Are You Done Yet – Understanding the Remodeling Process

“ARE YOU DONE YET?” – UNDERSTANDING THE REMODELING PROCESS

No, home remodeling is not like what you see on television - it takes time.

No, home remodeling is not like what you see on television – it takes time.

 

HOW LONG WILL IT TAKE?

As a contractor, my two least favorite questions are “How long will it take?” and “Are You Done Yet?”  Perhaps it is because it reminds me of the long trips in the car when my children were young and they asked the infamous question “Are we there yet?”

To answer the question “how long will it take,” there is no clear cut answer. No two jobs are alike. Construction phases take varying amounts of time.

The outline below is a general guideline of what to expect during a home remodeling experience.  One thing to remember is that you may not see someone at your site daily when you do a home remodeling project.  Scheduling, weather, inspections, and material availability all play a part in how long your project takes to complete.

HOME REMODELING PROCESS / STEPS

If you read through all of the following steps, you will see that there are many moving parts that must be coordinated to complete a project. Leading Edge Homes, Inc. tries to ensure that your home improvement project moves along as quickly as possible, but will never sacrifice quality for speed.  

Please note, not all of the following steps are required for each type of job. Each step is prefaced with an “A” for an Addition and  “R” for a Remodeling / Renovation project.

APRELIMINARY SOIL TESTS / SURVEYS

ARREROUTING WIRES OR PLUMBING

Rerouting of overhead electric, cable TV,  and phone service, and sewer and water supply lines if necessary.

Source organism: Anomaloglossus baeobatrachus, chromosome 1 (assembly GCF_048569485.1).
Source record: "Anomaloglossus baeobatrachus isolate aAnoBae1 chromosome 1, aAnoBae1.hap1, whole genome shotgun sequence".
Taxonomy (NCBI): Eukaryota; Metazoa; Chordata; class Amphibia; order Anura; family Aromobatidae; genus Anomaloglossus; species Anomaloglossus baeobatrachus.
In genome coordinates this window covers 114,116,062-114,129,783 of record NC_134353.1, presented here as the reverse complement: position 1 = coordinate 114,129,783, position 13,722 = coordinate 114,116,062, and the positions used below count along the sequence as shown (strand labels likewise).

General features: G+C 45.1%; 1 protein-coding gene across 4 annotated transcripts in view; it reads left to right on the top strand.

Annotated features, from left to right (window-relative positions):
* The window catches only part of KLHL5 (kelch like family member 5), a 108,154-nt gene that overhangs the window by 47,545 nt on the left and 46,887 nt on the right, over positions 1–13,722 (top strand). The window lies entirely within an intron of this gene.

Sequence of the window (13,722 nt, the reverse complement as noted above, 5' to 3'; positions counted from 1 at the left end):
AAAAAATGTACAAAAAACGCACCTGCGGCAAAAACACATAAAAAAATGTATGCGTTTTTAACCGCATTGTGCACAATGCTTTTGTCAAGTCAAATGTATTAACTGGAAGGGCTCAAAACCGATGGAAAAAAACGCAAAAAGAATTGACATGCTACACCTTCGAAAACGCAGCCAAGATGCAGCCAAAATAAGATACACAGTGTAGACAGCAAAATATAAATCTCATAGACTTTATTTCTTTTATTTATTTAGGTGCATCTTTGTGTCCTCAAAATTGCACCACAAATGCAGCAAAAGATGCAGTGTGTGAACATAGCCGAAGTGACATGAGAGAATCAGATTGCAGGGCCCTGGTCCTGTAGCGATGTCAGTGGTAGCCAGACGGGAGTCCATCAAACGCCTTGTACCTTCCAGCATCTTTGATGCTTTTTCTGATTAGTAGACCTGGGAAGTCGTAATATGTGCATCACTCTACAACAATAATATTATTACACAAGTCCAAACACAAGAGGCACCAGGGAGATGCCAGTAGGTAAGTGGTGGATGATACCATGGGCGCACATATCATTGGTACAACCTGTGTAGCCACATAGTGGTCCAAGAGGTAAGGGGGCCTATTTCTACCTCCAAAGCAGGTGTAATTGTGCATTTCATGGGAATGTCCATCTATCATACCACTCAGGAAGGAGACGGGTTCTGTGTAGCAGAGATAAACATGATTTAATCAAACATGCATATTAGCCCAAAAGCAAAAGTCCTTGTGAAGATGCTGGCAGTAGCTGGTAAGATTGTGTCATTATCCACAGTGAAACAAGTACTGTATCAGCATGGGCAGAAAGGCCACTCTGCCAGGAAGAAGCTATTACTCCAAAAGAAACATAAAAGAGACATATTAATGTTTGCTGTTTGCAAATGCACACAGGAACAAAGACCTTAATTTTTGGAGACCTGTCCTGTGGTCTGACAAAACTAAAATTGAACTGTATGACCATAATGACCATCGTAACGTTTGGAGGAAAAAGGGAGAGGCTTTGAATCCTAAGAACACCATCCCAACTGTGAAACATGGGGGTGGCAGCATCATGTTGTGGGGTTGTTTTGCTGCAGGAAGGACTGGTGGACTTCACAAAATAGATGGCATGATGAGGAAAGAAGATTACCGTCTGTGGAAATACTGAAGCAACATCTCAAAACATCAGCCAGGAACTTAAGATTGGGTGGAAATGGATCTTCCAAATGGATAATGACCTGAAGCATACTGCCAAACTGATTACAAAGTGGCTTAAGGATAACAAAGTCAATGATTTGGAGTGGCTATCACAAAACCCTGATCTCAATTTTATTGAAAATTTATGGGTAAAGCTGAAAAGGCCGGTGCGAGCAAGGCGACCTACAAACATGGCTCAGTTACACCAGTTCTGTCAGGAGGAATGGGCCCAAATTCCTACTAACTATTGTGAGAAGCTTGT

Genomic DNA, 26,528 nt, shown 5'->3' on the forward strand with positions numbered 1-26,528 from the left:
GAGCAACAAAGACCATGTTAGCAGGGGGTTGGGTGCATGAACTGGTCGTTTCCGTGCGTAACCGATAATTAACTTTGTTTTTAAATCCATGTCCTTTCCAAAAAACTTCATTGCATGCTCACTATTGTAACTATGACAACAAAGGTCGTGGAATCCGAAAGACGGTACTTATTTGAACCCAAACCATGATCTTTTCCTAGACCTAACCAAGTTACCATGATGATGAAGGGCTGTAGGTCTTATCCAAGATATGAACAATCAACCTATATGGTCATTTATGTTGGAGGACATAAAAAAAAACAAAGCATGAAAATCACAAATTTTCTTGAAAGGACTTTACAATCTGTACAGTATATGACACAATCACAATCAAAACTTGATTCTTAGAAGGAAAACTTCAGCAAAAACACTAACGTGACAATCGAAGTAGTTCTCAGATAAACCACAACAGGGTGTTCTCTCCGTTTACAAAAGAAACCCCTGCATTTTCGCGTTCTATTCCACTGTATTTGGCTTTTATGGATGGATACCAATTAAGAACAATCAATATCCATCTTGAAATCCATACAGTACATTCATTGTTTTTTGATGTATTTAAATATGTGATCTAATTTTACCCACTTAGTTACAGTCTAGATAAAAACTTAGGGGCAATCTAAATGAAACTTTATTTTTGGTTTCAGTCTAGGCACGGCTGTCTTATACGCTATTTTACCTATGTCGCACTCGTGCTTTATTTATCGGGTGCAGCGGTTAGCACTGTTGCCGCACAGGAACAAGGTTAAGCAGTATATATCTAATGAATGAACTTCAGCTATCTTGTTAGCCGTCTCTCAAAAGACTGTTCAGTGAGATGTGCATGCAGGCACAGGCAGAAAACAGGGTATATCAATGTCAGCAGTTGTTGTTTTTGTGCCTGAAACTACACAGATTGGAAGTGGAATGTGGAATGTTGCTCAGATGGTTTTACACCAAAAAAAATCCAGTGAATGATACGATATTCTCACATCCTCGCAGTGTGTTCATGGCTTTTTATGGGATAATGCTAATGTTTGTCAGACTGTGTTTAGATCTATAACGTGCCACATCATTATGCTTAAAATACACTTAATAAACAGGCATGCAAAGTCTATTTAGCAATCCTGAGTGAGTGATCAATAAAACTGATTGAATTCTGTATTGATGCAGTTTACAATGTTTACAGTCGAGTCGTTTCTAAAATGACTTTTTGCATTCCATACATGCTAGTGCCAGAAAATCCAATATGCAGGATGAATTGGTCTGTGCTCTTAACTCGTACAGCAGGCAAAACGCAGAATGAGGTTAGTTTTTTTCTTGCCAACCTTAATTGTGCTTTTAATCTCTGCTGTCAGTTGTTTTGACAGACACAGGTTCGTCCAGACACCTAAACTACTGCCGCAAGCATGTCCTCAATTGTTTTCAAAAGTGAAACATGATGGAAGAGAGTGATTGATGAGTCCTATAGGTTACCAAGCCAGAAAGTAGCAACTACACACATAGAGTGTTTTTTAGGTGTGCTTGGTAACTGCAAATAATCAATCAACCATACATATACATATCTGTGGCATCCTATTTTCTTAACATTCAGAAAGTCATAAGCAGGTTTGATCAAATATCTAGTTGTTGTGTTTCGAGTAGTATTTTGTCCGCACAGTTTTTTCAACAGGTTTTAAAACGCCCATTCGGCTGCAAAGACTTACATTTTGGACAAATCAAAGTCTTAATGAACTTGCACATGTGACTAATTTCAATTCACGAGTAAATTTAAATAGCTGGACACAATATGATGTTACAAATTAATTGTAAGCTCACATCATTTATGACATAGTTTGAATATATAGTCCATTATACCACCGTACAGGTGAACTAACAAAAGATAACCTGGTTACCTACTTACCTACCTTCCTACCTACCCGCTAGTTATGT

ARDEMOLITION

Any existing structures (roof overhangs, screen rooms, existing concrete, etc.) in the way of the addition are removed.  Land is cleared by machinery if site conditions allow, otherwise it is cleared by hand.

For an interior remodel, the cabinets, walls, floor coverings, and fixtures in the work area are removed.  This creates lots of dust.  Make sure any objects that could not be removed are protected.

Debris is placed in a designated area or in the provided trash receptacle.  Leading Edge Homes, tries to clean up the site daily, however, at times piles of debris are visible.

AEXCAVATION AND SETTING FORMS

The addition area plus at least 3 feet beyond are cleared down to suitable soil.

Fill dirt is delivered to the addition area and compacted.  Please do not remove any of this dirt.  It is needed to create the house pad.

Footers are dug around the addition perimeter and forms are placed into the dirt.

These forms are set in place with precision instruments, and a survey will be taken with them in place.  Do not move or alter them in any way.  Should you accidentally step on or disturb one of these forms, please contact the office immediately so the forms can be rechecked for accuracy before the concrete pour.

A soil density test is conducted.

A form board survey is performed.

AUNDERGROUND UTILITIES

The underground plumbing, electric, and air conditioning pipes are placed in what becomes the slab.  Do not remove or change the position of any of these items.  They have been placed in the precise location in which they are needed.

Separate inspections for each of these trades is performed.  Inspections may not occur on the same day.  All trades must pass inspection before work can proceed.

APOISON THE SOIL

This is the first of two sprayings to prevent termites.  Do not touch the soil!  It is hazardous to your health.

ASLAB FORMATION COMPLETION

Plastic, steel (it may be rusted, but that does not effect the strength of the slab), and recess forms are put into place.

Another inspection is performed.

APOUR THE CONCRETE

Once the pad is formed and passes all inspections, the slab will be poured.  This is a difficult date to schedule.  It is subject to weather conditions (on the date of the pour and on prior days), equipment availability, and the concrete finishing crew’s schedule.

Your patience is appreciated.  We are as anxious as you to complete this phase. If you can’t resist, please wait at least 24 hours after the concrete finishers have left before walking on the new concrete.